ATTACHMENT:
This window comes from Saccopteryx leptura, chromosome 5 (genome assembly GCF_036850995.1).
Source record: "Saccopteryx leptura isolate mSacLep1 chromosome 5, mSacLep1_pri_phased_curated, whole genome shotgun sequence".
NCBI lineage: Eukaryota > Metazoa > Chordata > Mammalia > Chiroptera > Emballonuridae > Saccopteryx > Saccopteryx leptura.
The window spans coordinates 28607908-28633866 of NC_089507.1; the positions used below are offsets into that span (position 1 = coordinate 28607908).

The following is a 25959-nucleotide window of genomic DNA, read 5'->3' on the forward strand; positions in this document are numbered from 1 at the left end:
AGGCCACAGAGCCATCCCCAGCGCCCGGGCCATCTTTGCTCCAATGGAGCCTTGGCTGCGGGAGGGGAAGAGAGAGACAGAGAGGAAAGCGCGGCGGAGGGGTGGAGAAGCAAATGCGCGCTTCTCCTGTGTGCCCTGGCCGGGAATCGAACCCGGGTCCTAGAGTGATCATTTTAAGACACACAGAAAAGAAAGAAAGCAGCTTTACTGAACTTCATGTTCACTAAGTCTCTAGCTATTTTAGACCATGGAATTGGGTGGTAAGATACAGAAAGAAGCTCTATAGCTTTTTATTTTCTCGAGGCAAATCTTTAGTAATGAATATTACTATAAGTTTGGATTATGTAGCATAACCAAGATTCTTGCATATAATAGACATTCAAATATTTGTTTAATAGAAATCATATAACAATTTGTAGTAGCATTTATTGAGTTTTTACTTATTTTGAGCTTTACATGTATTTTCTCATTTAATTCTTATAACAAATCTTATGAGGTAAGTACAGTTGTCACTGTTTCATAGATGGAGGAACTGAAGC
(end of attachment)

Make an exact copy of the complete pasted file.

This window comes from Saccopteryx leptura, chromosome 5 (genome assembly GCF_036850995.1).
Source record: "Saccopteryx leptura isolate mSacLep1 chromosome 5, mSacLep1_pri_phased_curated, whole genome shotgun sequence".
NCBI lineage: Eukaryota > Metazoa > Chordata > Mammalia > Chiroptera > Emballonuridae > Saccopteryx > Saccopteryx leptura.
The window spans coordinates 28607908-28633866 of NC_089507.1; the positions used below are offsets into that span (position 1 = coordinate 28607908).

The following is a 25959-nucleotide window of genomic DNA, read 5'->3' on the forward strand; positions in this document are numbered from 1 at the left end:
AGGCCACAGAGCCATCCCCAGCGCCCGGGCCATCTTTGCTCCAATGGAGCCTTGGCTGCGGGAGGGGAAGAGAGAGACAGAGAGGAAAGCGCGGCGGAGGGGTGGAGAAGCAAATGCGCGCTTCTCCTGTGTGCCCTGGCCGGGAATCGAACCCGGGTCCTAGAGTGATCATTTTAAGACACACAGAAAAGAAAGAAAGCAGCTTTACTGAACTTCATGTTCACTAAGTCTCTAGCTATTTTAGACCATGGAATTGGGTGGTAAGATACAGAAAGAAGCTCTATAGCTTTTTATTTTCTCGAGGCAAATCTTTAGTAATGAATATTACTATAAGTTTGGATTATGTAGCATAACCAAGATTCTTGCATATAATAGACATTCAAATATTTGTTTAATAGAAATCATATAACAATTTGTAGTAGCATTTATTGAGTTTTTACTTATTTTGAGCTTTACATGTATTTTCTCATTTAATTCTTATAACAAATCTTATGAGGTAAGTACAGTTGTCACTGTTTCATAGATGGAGGAACTGAAGC